Bird e-scooters may be next app-activated transit option on Montreal streets

E-scooters from the California-based company Bird may soon join the field of electric, app-activated transit options in Montreal.

Radio-Canada has learned that the company, the main competitor of Lime e-scooters, is in talks with the city to operate here. No official request has yet been made.

Lime scooters became available to Montrealers this week in the the boroughs of Ville-Marie, Villeray–Saint-Michel–Parc-Extension and Côte-des-Neiges–Notre-Dame-de-Grâce and the City of Westmount as part of a pilot project.

Jump bikes, which are also electric and unlocked via the Uber app, were introduced last month.

The vehicles run on batteries, and users pay per minute of use.

The city has put certain restrictions on the bikes and scooters to minimize the risk to public safety. Jump bikes must be fastened to bicycle parking spots when the rider is done, and Lime scooters must be placed in designated parking zones.

Helmets are required for users of both services and they cannot be used on sidewalks.

Unofficial statistics show the average length of Jump bike trips during the first month of operation was 21 minutes. (Ivanoh Demers/Radio-Canada)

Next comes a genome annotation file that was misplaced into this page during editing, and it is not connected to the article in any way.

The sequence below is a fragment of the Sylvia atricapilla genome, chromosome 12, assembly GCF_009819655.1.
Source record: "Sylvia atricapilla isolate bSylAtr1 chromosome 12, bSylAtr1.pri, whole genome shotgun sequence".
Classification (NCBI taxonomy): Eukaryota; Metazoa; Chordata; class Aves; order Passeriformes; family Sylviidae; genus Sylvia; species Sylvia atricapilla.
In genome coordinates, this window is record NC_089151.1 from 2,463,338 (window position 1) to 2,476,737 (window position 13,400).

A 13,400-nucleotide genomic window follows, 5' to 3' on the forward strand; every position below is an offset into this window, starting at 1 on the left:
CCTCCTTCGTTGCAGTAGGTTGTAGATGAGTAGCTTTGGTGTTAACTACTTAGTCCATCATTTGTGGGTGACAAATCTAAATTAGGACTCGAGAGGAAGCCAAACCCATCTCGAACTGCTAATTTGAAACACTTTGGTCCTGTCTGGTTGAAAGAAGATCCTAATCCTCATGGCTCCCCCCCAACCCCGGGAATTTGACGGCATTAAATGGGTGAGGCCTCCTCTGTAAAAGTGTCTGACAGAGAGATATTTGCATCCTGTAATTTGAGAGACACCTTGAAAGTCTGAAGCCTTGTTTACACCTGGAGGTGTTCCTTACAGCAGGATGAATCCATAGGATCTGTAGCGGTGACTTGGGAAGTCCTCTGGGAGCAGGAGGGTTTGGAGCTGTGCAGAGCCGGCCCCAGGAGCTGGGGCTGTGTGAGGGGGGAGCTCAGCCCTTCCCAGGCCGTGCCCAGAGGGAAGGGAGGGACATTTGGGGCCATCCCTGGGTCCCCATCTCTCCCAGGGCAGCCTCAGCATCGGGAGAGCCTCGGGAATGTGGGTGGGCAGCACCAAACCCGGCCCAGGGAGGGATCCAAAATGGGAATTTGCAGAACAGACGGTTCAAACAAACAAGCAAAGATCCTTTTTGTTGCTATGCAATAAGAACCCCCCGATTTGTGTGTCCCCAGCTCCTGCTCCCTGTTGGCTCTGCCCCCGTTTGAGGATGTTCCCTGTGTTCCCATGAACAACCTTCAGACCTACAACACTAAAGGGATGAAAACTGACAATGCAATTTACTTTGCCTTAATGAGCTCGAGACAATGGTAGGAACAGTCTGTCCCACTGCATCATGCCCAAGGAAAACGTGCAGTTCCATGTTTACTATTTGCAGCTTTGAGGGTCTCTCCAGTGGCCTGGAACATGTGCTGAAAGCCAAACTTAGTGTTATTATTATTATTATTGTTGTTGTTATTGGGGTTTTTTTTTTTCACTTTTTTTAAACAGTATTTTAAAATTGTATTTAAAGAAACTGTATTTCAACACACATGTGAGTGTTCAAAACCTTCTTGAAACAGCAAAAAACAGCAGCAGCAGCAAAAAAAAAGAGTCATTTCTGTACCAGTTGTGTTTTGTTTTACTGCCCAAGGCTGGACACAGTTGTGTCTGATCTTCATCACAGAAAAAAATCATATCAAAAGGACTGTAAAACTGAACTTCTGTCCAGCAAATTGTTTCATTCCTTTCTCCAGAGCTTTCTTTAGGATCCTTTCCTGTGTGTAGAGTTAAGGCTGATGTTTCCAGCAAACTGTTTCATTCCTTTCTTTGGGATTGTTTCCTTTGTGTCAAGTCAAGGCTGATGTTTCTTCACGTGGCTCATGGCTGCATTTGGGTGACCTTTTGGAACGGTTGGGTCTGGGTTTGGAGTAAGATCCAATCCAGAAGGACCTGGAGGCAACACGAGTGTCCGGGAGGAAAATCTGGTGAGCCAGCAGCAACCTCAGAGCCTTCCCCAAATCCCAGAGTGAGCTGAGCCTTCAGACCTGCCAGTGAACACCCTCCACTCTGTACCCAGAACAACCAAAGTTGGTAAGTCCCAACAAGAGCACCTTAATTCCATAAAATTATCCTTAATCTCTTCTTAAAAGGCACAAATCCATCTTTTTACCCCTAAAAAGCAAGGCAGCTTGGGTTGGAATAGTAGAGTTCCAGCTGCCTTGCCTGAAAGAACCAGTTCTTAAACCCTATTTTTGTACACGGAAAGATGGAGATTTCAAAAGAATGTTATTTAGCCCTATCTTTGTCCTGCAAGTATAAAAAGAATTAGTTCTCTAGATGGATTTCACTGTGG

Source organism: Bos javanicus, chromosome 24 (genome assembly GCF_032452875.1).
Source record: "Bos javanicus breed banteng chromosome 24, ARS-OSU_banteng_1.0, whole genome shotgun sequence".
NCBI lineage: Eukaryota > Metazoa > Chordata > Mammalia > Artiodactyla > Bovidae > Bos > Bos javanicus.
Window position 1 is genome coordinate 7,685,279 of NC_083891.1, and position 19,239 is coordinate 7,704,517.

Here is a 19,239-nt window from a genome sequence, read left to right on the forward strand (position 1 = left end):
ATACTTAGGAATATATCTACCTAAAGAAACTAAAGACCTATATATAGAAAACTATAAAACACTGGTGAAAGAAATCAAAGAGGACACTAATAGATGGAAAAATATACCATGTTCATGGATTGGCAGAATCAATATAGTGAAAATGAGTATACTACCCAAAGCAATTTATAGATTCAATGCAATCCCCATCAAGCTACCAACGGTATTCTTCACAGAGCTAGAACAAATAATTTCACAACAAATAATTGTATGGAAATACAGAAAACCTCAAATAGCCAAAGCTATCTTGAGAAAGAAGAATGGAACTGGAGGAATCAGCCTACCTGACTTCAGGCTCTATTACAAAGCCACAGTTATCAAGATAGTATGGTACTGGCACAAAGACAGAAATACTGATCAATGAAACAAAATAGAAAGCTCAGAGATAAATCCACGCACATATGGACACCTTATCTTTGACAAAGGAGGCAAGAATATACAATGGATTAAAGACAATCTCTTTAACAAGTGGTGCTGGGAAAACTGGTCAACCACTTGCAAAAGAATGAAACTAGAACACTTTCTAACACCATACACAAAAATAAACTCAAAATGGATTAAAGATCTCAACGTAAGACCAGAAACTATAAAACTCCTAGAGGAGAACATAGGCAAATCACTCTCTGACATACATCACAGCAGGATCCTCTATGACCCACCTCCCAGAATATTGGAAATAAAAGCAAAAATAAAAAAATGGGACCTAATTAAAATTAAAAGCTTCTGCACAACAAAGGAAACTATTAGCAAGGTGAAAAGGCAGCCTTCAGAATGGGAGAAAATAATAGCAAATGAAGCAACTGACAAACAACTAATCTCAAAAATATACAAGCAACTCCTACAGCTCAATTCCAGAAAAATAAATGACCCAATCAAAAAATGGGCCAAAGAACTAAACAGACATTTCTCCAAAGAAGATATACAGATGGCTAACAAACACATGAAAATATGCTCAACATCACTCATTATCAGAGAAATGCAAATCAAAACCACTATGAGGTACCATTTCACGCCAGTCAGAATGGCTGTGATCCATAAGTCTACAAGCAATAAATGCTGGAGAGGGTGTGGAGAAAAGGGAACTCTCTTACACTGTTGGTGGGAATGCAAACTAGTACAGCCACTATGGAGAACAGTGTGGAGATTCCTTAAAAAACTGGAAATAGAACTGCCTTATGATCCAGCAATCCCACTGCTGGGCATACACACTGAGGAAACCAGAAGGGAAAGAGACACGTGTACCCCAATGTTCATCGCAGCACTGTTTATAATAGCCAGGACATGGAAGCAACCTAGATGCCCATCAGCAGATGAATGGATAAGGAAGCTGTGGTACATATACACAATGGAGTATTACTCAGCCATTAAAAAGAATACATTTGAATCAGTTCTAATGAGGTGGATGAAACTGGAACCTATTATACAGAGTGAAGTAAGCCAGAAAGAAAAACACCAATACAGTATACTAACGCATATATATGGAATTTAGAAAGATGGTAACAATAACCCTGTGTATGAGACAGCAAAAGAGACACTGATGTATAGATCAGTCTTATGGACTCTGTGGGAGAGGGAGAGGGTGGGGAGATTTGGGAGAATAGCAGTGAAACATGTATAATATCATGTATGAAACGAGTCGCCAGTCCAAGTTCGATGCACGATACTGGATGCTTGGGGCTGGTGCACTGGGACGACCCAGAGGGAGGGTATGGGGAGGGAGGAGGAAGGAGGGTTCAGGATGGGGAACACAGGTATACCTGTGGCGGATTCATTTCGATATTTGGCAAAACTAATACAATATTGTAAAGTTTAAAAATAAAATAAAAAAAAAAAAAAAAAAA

Bird Canada president Stewart Lyons told Radio-Canada that an official request for a permit to operate in Montreal is coming “very soon.”

Lyons said Montreal is a good fit for e-scooters, and wants to see Bird scooters on Montreal roads within a month.

A spokesperson for the office of Montreal Mayor Valérie Plante said that goal is “moderately realistic,” though the city is still reviewing whether to issue more permits.

Both Lime and Jump have permits to operate in Montreal until Nov. 15.

Lyons said Bird would like to start with 250 scooters, compared to the 430 that Lime is allowed to have on Montreal streets this summer. He said Bird is already renting a warehouse to hold its scooters.

The electric mobility company’s Canadian head said the restrictions the city has put on the scooters could be a “problem,” but that the company would work to operate within them.